Professional Jeweler Archive: Retail's Ten Commandments

May 2002

Managing/Your Business


Retail's Ten Commandments

Don't get discouraged by the latest downturn. Run your store right and your customers won't abandon you


Consider what you might be doing to drive away customers – or what you might not be doing to draw them in during this economic downturn, says Rick Segel, a retail speaker, expert on attracting and keeping loyal customers, and author of a new book-and-CD-ROM combo, Retail Business Kit For Dummies (Hungry Minds Inc., 2001).

Segel suggests these commandments:

1. Keep Your Eyes on the Big Picture
Know your store’s direction, merchandise mix and commitment to customer service. Sometimes it’s tempting to bury your head in the sand and blame outside forces rather than do the hard work required to get (and stay) on target.

2. Train Sales Associates Well
Too many retailers fail to train their employees in an organized, methodical manner, reasoning they will just leave anyway. A store with well-trained employees is always more successful; customers can sense the difference. And in a bad economy, your employees are less likely to “job hop,” so invest in them.

3. Keep the Competitive Edge
In a bad economy, it’s important to stay one step ahead of competitors. Don’t copy them – upstage them with creative promotions.

4. Make Sure Customers Exclaim “That’s Different!”
Having the same merchandise, style or promotions as the store across the street breeds customer apathy. Being unique in every aspect of your store piques customer curiosity, which leads to sales.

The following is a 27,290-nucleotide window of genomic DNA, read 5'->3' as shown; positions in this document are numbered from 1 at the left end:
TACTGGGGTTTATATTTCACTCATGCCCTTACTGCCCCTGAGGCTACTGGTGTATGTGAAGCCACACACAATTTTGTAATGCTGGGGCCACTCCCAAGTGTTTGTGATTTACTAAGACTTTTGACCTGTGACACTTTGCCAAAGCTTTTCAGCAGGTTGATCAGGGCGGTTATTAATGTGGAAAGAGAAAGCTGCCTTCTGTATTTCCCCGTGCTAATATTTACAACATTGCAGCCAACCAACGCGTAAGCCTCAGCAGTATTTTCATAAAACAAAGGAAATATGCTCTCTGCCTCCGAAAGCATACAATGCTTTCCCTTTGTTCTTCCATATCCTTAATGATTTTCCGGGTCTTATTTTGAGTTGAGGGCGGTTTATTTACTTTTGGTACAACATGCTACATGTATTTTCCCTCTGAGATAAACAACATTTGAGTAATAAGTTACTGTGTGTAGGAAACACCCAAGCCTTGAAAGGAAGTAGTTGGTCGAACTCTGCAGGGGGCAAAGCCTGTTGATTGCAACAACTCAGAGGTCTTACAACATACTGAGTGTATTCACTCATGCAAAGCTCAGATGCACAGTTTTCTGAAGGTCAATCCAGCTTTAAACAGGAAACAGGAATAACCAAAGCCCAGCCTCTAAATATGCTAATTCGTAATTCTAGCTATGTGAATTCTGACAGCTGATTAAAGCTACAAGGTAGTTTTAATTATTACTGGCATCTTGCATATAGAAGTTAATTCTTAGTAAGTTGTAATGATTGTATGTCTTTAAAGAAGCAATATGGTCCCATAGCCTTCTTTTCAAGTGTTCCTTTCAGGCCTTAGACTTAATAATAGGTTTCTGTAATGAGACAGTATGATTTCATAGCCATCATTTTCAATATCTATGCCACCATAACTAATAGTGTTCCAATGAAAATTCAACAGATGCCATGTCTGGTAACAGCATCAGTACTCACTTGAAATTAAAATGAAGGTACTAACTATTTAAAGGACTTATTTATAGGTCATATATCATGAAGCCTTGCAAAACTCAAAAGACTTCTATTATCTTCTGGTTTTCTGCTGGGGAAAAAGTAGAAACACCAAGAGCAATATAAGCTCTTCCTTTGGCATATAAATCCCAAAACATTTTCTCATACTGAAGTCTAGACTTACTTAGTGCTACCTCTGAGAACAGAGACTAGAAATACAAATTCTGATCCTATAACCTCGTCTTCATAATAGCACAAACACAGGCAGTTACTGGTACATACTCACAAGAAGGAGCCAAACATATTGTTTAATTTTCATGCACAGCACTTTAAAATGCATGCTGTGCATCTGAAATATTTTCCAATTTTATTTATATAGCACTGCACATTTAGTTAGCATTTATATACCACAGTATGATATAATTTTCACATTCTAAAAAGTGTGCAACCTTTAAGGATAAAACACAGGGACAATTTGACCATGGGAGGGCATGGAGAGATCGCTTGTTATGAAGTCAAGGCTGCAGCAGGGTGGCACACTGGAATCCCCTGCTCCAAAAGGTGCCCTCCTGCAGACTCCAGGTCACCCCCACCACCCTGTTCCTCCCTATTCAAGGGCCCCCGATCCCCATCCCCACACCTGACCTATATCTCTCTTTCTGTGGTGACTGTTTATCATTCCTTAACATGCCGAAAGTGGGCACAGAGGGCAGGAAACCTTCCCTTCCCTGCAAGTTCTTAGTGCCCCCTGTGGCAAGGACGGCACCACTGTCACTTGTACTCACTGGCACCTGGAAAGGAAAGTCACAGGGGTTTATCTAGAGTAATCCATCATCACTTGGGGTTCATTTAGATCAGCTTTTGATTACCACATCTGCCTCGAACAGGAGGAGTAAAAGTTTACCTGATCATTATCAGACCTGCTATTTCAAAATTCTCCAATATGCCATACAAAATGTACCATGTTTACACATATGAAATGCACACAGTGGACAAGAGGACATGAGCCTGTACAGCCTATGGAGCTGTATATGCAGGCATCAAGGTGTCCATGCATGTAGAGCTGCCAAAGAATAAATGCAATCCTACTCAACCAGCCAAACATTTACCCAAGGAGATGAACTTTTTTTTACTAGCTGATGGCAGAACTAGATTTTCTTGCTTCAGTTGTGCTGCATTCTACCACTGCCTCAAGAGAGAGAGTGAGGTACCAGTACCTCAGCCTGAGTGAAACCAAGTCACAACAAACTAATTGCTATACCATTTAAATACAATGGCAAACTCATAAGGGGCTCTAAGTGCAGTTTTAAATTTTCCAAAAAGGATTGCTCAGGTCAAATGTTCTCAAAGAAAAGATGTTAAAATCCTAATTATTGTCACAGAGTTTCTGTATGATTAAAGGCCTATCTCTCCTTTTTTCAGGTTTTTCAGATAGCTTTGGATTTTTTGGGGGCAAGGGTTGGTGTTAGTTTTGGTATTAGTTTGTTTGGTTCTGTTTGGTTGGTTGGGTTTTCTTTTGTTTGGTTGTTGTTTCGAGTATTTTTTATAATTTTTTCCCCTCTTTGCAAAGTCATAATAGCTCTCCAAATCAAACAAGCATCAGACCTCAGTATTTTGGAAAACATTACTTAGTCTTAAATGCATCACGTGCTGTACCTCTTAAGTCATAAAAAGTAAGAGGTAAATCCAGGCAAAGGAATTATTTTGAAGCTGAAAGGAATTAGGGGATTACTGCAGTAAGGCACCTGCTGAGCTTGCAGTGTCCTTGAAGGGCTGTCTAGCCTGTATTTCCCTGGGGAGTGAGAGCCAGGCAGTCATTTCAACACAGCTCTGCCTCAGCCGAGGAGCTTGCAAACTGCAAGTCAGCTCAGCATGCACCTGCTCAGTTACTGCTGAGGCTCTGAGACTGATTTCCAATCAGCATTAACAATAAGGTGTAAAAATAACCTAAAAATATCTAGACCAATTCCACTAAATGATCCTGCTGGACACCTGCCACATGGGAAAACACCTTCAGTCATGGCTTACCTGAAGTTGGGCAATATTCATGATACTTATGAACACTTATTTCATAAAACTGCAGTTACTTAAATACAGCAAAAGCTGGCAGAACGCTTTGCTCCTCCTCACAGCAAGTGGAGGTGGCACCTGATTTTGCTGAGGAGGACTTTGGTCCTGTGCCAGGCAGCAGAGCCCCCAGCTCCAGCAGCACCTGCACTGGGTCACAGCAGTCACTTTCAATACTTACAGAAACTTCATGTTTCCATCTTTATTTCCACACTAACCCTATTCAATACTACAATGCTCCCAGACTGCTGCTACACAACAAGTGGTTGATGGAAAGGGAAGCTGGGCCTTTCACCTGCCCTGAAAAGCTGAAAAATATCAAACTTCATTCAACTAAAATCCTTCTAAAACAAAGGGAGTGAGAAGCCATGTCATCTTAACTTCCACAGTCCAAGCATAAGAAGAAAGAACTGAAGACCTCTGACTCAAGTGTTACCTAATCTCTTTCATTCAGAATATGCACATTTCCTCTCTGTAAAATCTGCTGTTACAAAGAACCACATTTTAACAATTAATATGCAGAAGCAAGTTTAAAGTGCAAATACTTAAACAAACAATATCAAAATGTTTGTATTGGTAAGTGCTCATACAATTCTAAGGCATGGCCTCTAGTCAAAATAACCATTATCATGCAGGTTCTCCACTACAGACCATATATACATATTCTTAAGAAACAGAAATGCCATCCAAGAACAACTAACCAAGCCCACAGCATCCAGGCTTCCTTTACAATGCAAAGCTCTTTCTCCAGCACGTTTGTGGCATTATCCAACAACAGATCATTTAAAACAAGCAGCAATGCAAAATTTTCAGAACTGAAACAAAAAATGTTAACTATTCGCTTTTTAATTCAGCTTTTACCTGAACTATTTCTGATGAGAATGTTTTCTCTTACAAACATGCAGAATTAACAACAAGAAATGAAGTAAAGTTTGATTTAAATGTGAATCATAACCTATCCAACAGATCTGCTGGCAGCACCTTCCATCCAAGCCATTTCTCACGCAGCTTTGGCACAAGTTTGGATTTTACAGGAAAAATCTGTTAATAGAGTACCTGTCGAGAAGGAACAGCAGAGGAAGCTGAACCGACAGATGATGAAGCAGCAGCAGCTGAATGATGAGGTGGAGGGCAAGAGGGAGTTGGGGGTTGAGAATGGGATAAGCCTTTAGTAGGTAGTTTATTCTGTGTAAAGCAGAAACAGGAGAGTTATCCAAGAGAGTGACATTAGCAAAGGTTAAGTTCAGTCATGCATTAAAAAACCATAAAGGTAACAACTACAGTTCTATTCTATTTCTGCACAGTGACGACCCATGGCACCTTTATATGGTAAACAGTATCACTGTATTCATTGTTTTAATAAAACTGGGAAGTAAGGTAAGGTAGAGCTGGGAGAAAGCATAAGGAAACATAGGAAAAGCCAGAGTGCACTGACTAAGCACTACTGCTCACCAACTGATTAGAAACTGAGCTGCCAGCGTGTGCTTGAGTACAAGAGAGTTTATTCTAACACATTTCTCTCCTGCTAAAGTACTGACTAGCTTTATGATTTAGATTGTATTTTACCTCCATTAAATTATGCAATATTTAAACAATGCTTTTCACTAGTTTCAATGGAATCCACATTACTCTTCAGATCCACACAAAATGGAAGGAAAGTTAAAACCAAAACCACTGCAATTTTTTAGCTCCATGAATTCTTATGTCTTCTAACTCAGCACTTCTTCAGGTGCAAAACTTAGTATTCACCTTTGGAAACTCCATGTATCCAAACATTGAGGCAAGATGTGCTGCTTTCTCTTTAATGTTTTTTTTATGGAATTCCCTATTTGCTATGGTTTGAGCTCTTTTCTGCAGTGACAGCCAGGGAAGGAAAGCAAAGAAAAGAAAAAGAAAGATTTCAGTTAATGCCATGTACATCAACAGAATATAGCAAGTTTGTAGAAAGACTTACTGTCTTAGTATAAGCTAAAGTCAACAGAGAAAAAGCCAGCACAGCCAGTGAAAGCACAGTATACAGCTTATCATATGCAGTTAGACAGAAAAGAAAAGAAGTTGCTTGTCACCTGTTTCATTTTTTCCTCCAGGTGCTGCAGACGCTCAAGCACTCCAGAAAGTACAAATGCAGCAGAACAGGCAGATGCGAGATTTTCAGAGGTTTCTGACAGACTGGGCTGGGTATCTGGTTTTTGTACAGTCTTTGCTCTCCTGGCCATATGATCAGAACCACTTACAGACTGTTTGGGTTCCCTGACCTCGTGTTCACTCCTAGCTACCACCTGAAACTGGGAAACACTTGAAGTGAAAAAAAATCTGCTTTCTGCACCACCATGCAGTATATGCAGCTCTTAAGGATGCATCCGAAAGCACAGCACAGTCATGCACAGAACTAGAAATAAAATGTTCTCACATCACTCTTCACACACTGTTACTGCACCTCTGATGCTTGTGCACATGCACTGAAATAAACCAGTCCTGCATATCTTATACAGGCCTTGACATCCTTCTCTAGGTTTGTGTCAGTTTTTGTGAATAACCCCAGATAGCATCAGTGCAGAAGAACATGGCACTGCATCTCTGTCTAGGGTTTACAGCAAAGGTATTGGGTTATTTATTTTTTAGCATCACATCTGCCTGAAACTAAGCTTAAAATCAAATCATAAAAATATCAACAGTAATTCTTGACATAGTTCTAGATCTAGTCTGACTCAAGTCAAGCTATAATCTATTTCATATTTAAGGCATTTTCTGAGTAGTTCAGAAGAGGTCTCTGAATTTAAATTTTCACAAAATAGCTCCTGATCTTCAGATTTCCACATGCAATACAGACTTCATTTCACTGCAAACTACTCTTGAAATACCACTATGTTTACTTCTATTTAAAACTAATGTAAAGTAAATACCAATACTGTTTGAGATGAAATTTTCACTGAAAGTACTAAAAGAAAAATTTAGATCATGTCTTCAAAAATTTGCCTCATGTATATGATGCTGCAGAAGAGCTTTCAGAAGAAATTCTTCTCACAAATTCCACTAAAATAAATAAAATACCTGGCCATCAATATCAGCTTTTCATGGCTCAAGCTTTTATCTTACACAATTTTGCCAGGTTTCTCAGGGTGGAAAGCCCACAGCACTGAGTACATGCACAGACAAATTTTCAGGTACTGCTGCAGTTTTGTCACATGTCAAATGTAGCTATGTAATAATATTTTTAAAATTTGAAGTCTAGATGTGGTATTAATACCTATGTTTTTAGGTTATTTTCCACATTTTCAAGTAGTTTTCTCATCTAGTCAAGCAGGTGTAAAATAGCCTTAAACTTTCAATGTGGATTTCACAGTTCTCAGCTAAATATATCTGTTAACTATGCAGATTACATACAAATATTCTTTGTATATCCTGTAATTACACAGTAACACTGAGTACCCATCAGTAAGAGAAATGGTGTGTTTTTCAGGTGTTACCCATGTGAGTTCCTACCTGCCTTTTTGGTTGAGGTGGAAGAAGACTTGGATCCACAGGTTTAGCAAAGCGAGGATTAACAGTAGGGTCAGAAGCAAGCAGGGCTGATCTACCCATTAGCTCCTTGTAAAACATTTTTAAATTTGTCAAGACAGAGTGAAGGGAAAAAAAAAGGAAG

5. Wow Your Customers
Consider the warm chocolate chip cookies the Doubletree hotels serve to incoming guests or the little envelopes in which Talbots places customer receipts. In New Orleans, they call it lagniappe – the little extra a merchant gives you that says, “Thanks for shopping here.”

6. Treat Everyone Like a $100,000 customer
Never look at a customer as someone who buys something for $90. Instead, calculate how many years he’ll shop with you, how big his family is, how many friends he has – all are measures of one customer’s worth. Eventually, he’ll be a $100,000 customer. Treat him like one.

7. Boost the Community
Hold an essay contest like “the best policeman or firefighter in town.” Host an art show displaying creations from local high schools. People like to shop with merchants who want to be part of the “family.”

8. Change Displays Often
If your last window display was a vintage look with antique chairs, old lace and bookshelves, shake things up a bit with high-tech materials for a contemporary feeling. Be sure your displays are consistent with your brand, but never appear stale or unimaginative. That’s the kiss of death.

9. Create Educational Opportunities
Sponsor classes that interest your customers. Check with industry groups, such as Jewelers of America, for presentations you can give to local groups. The ideas are endless.

10. Follow Up on Big Sales
After you make a sale of a certain size, follow up with a phone call, card or e-mail to make sure the transaction went well. This shows your customers you really care about them, and gives you the chance to correct any problems.

“People won’t quit shopping completely,” says Segel. “They might tighten their purse strings, but they won’t bury the purse in the backyard. Be sure that when they do go shopping, your store is the first one they think about. Always strive to create loyal customers – and they will stay true to you during the hard times.”

Copyright © 2002 by Bond Communications